TABLE-US-00002 TABLE 2 Process The RIJE moves the file to temporary storage and extracts the files from the compressed files and reassembles them If the file is a video file, then the RIJE makes a thumbnail JPEG of the file and stores the JPEG in permanent cloud storage. If the file is an image file (JPEG), the RIJE makes a thumbnail of the image file and likewise stores the thumbnail in permanent cloud storage and updates the database. If the file is a sound file, the file is moved to permanent cloud storage If the file is an other file (non-video, non-image), then through associated print drivers, the RIJE creates PDF files from the original, and FLV/HTML5 files for display, and moves these files to permanent storage. If the file is an INI file, the tags are added to the tag table of the database associated with the file by using the INI file = s file name. If the file is an original file of any type, it is compressed using 7zip in 10 megabyte segments and stored in cloud storage for later download by an authorized user. The job executable updates the remote database server with the location of the foregoing files in permanent storage. All associated files are associated in database with the record that represents the original file (the Amaster file record@), so all segments, thumbnails, PDFs, and original remotely stored files are associated with the original file record. In addition, all such records can be associated with new Avirtual@ master file records, thereby creating new Avirtual@ vides and other files.
 The remote job executable, the remote database server and remote job server are described in associated U.S. Provisional Patent Application No. 61/489,024.
 Web server and web application, FIG. 2, item 15. The web application displays the master video files in its 2 minute segments as a continuous movie, shows each two minute thumbnail and enables the user to edit the videos. It displays non-video files as HTML5 and FLV on a page by page basis. The web application enables titles, subtitles and skipped segments and pages. It enables creating new master movie with new segments by re-combining existing segments from other master movies. If a section of a video or a page of a non-video file is requested to be deleted, the web application deletes the associated database record from the master record. The web server and web application are described in associated application U.S. Provisional Patent Application No. 61/489,024.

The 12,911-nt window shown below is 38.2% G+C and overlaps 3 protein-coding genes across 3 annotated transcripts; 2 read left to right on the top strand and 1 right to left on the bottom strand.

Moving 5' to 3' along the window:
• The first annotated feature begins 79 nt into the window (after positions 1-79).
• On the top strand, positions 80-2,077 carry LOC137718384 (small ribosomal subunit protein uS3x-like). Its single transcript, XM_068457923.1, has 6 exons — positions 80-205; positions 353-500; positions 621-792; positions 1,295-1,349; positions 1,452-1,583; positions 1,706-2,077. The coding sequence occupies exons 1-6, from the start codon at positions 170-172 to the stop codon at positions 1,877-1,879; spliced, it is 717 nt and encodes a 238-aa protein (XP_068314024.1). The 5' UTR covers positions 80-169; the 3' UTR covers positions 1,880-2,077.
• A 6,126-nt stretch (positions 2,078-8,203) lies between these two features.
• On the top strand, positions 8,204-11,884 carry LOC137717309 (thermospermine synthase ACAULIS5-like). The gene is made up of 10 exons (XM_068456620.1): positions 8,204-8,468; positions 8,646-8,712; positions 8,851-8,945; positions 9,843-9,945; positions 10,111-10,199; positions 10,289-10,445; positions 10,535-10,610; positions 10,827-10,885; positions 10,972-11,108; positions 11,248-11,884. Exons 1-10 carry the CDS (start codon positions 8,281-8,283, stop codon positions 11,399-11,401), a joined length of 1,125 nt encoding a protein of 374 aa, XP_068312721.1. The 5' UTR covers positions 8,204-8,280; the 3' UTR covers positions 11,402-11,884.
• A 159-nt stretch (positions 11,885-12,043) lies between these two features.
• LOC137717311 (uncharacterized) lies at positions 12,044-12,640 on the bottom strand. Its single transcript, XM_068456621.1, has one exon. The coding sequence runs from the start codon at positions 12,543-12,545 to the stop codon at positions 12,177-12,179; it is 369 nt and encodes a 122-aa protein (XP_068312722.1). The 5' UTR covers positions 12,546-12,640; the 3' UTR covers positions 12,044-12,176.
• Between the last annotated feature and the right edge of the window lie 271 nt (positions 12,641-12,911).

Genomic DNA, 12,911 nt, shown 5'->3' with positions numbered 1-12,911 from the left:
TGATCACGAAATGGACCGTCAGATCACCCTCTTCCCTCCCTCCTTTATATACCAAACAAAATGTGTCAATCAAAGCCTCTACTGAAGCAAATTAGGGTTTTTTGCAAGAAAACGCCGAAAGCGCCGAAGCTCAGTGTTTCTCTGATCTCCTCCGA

Remote video display system, FIG. 2, item 16. The video display and management system is described in the associated U.S. Provisional Patent Application No. 61/489,024.
 VNFPA archiving executable, FIG. 2, item 17. The VNFPA includes an archiving executable. The archiving executable will, upon request of a user, use 7ZIP to move the contents of the encoded and original directories into a series of 670 megabyte zip files, using the user owner=s password. If more than one user owner exists in these directories, then a separate series of zip files will be made for each. The file size of 670 megabytes is used because is most evenly divides into CD-ROMs and DVDs. Associated file information from the INI files will be put in text files associated with the zip files so the contents of the files can be identified. Then the files will be burned by the encoding executable using Windows IMAPI2 interface and erased from the personal computer. This archiving system is encrypted and complies with statutes like HIPAA.
 Remote database server, FIG. 1, item 5. This is used to provide username/password security and manage job scheduling for the other remote devices. This is the database server described in the associated U.S. Provisional Patent Application No. 61/489,024.
 Remote storage, FIG. 1, item 6. This is user controlled remote storage which is used to store user files on the remote system. In this embodiment Amazon=s S3 remote storage service is used.
 Remote video processing server, FIG. 1, item 7. The remote video processing server runs a RUE which runs automatically on remotely stored files when requested by the user through the user=s local copy of the VNFPA. This is a job server as described in the associated U.S. Provisional Patent Application No. 61/489,024.
 Remote video processing server, FIG. 1, item 8. The remote non-video processing server makes FLV, HTML5, PDF files and JPEG thumbnails out of each of the non-video files for presentation and makes a PDF file as an alternative to access to the original files (as a security measure). This is one of the job servers describe in the associated U.S. Provisional Patent Application No. 61/489,024.